Apr 30
Dr. Lin Stepp posted an event

Dr. Lin Stepp at Barnes & Noble, Asheville Mall at Tunnel Road

May 13, 2017 from 2pm to 4pm
Lin Stepp will sign her latest Smoky Mtn novel DADDY'S GIRL set in NCSee More
Apr 27

Chaucer in earthquake city! Divakaruni's latest has victims relate life-changing moments

Author is one of many great ones at four-day festival

by Rob Neufeld

`”Everything will be all right,” thought author Chitra Divakaruni as Hurricane Ike pummeled her family to the edge of death in Houston in 2008.

She’d aided Katrina refugees in 2005, and then experienced Hurricane Rita herself, stranded in a car during an evacuation. Her family wasn’t going through that again, so they stayed put with Ike. Divakaruni felt, as her house was being blown apart, an extreme calm and sense of protection

Such a predicament transfers to nine characters in Divakarni’s new novel, One Amazing Thing, as they face death in a basement office buried by an earthquake. The cast is determined by the place—the Indian visa office in San Francisco—and the meaning of “all right” is ambiguous.

Graced by stories


Divakaruni is Wednesday night’s featured author in Western Carolina University’s eighth annual Spring Literary Festival, a premiere event in this region. She is joined by Jill McCorkle, Patricia Smith, Silas House, and other standouts in the four-night series (see box).

One Amazing Thing, Divakaruni’s eleventh novel and sixteenth book, is a suspenseful disaster tale and a brilliant showcase of storytelling power. The first character, Uma Singh, an American graduate student from Kolkata (Calcutta), brings to the unlucky site of her entrapment a copy of The Canterbury Tales by Chaucer. Later, faced by her group’s intemperate reaction to disaster, she proposes that people take turns telling stories.

Each story is a revelation (“one amazing thing”) and a salvation. The survivors are able to feel “all right” and bridge cultural boundaries with compassion.

At the first telling, we read, “They arranged the chairs into a circle. Malathi (the office receptionist) came out with a tin of Kool-Aid fruit punch. (Where had she hidden it? What else was she hiding?)…Cameron (the survival leader) switched off both flashlights.”

The companions “were ready to listen to one another,” Divakaruni writes. “No, they were ready to listen to the story, which is sometimes greater than the person who speaks it.”

Gather in the dark


When Divakaruni had been a girl, she had spent summers at her mother’s parents’ place in Gurap—a rural village a couple of hours from Calcutta. “Every evening when it got dark,” Divakaruni related in an interview with the Citizen-Times, “my grandfather (Nibaran Ghosh) would light a lantern, and he would call all of us cousins, and we would all come into his room. We’d sit around the lantern, and he would, in the dark, start telling us stories out of our folktales and fairy tales and epics.”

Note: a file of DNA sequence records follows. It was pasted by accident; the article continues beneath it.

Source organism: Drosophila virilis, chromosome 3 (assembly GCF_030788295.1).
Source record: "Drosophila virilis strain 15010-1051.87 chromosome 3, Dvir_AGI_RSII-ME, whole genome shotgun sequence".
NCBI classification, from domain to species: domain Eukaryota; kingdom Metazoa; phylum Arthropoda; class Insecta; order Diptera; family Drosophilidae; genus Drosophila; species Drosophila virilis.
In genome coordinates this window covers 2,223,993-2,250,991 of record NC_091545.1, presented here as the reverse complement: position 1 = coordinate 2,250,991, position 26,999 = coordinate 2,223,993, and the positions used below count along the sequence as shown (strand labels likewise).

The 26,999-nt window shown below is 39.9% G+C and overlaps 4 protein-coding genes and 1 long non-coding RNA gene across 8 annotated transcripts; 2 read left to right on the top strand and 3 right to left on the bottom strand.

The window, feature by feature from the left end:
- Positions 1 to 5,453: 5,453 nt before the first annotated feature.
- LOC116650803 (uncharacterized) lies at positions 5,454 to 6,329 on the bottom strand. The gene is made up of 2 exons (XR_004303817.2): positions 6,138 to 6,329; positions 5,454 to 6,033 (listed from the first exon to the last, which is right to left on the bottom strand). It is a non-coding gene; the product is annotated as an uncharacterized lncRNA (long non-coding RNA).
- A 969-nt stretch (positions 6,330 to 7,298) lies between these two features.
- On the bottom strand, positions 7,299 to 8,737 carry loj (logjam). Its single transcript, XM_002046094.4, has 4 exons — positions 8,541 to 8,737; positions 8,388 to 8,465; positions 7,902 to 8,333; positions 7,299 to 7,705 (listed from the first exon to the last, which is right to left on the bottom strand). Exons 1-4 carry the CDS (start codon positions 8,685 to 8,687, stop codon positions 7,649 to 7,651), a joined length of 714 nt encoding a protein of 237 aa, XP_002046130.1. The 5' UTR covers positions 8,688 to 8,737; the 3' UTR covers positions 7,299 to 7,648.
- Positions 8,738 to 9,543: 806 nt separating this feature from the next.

In her youth, Divakaruni had been immersed in her own Bengali culture. Leaving it for America as a teen, she became enamored of multi-culturalism.

In the claustrophobic setting of One Amazing Thing, Divakaruni assembles: Uma, the westernized student; Cameron, an African American Buddhist and Vietnam War vet; Malathi, a Tamil-speaking receptionist and aspiring beauty salon owner; Mr. Mangalam, the failed Hindu office manager; Tariq, an Indian American Muslim and radical recruit; Jiang, a Chinese Christian widow; Lily, Jiang’s 13-year old Goth granddaughter; Mr. Pritchett, an accountant with a bruised past; and Mrs. Pritchett, a dutiful wife going through a life change and headed toward a vacation in a converted Indian palace.

Karma


The value of the characters’ storytelling is heightened by the sickening progress of the disaster. After a couple of startling shifts downward in hope and living conditions, Mrs. Pritchett says, “God hasn’t forgotten us…He knows our entire histories, past and future both, and gives us what we deserve.”

The meaning of fate—and karma—is open to interpretation not just for the reader, but also for each participant in the drama. In Mrs. Pritchett’s case, she had experienced how the merest of incidents—witnessing an elderly man flick dirt off his blind wife’s coat after he’d seated her in a restaurant—caused a landslide within her. She missed tenderness in her life; and, had, in her youth, missed a chance at self-fulfillment.

Others reveal similar ambushes by disproportionately small incidents.

Tariq, the Muslim boy, had achieved a new sense of manhood in a transformational moment with Farah, an intellectual Muslim woman visiting his parents from India. At first, cocky about his American streetwise ways, he’d resented her; and he’d made her cry by telling her to “go back home.” He’d apologized and then seen the frailty beneath her strength. “The thin, curved rod of her collarbone reminded him, illogically, of a fledgling bird. That was when he started to fall in love.”

Real-life applications


In addition to being mesmerizing, One Amazing Thing is provocative. I can hardly think of a better book discussion choice.

When Divakaruni thinks about storytelling applications in practical life, she thinks about book discussions. She recalls the hurricane refugees, victims of domestic abuse, and inner city students whom she has helped through story-telling. She involves her family members, who continue her traditions. And she promotes library programs and diverse conferences, where special spaces are provided and magic shared.

Book reviewed
One Amazing Thing
by Chitra Banerjee Divakaruni (Voice/Hyperion hardcover, 227 pages, $23.00)

See the interview with Divakaruni.
See WCU event site.